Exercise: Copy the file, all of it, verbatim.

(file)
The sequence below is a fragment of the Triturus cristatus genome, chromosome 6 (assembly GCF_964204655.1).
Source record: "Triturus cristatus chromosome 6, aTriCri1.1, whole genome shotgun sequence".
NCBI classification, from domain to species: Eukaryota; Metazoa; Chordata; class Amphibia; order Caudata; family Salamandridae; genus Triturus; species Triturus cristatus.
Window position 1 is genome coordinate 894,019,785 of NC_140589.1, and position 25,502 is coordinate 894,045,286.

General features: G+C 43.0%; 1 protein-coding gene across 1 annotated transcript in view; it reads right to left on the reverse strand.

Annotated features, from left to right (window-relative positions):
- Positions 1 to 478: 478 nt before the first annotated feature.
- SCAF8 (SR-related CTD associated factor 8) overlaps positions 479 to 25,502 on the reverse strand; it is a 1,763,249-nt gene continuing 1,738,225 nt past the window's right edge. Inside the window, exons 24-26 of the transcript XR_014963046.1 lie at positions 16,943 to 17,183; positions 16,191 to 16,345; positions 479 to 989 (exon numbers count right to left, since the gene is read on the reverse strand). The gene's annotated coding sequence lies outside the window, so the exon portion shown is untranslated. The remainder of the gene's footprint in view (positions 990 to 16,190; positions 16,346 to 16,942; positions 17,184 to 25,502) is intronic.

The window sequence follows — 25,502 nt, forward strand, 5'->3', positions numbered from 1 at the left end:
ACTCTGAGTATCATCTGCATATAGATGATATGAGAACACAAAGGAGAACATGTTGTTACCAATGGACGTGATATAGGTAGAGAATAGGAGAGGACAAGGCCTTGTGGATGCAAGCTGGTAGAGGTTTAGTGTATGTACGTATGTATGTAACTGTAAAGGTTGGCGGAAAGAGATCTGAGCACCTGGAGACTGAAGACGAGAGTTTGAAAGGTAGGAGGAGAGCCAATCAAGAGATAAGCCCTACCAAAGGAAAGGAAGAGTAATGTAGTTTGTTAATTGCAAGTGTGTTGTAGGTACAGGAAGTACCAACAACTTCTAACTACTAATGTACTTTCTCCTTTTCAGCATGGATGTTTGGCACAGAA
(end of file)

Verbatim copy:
The sequence below is a fragment of the Triturus cristatus genome, chromosome 6 (assembly GCF_964204655.1).
Source record: "Triturus cristatus chromosome 6, aTriCri1.1, whole genome shotgun sequence".
NCBI classification, from domain to species: Eukaryota; Metazoa; Chordata; class Amphibia; order Caudata; family Salamandridae; genus Triturus; species Triturus cristatus.
Window position 1 is genome coordinate 894,019,785 of NC_140589.1, and position 25,502 is coordinate 894,045,286.

General features: G+C 43.0%; 1 protein-coding gene across 1 annotated transcript in view; it reads right to left on the reverse strand.

Annotated features, from left to right (window-relative positions):
- Positions 1 to 478: 478 nt before the first annotated feature.
- SCAF8 (SR-related CTD associated factor 8) overlaps positions 479 to 25,502 on the reverse strand; it is a 1,763,249-nt gene continuing 1,738,225 nt past the window's right edge. Inside the window, exons 24-26 of the transcript XR_014963046.1 lie at positions 16,943 to 17,183; positions 16,191 to 16,345; positions 479 to 989 (exon numbers count right to left, since the gene is read on the reverse strand). The gene's annotated coding sequence lies outside the window, so the exon portion shown is untranslated. The remainder of the gene's footprint in view (positions 990 to 16,190; positions 16,346 to 16,942; positions 17,184 to 25,502) is intronic.

The window sequence follows — 25,502 nt, forward strand, 5'->3', positions numbered from 1 at the left end:
ACTCTGAGTATCATCTGCATATAGATGATATGAGAACACAAAGGAGAACATGTTGTTACCAATGGACGTGATATAGGTAGAGAATAGGAGAGGACAAGGCCTTGTGGATGCAAGCTGGTAGAGGTTTAGTGTATGTACGTATGTATGTAACTGTAAAGGTTGGCGGAAAGAGATCTGAGCACCTGGAGACTGAAGACGAGAGTTTGAAAGGTAGGAGGAGAGCCAATCAAGAGATAAGCCCTACCAAAGGAAAGGAAGAGTAATGTAGTTTGTTAATTGCAAGTGTGTTGTAGGTACAGGAAGTACCAACAACTTCTAACTACTAATGTACTTTCTCCTTTTCAGCATGGATGTTTGGCACAGAA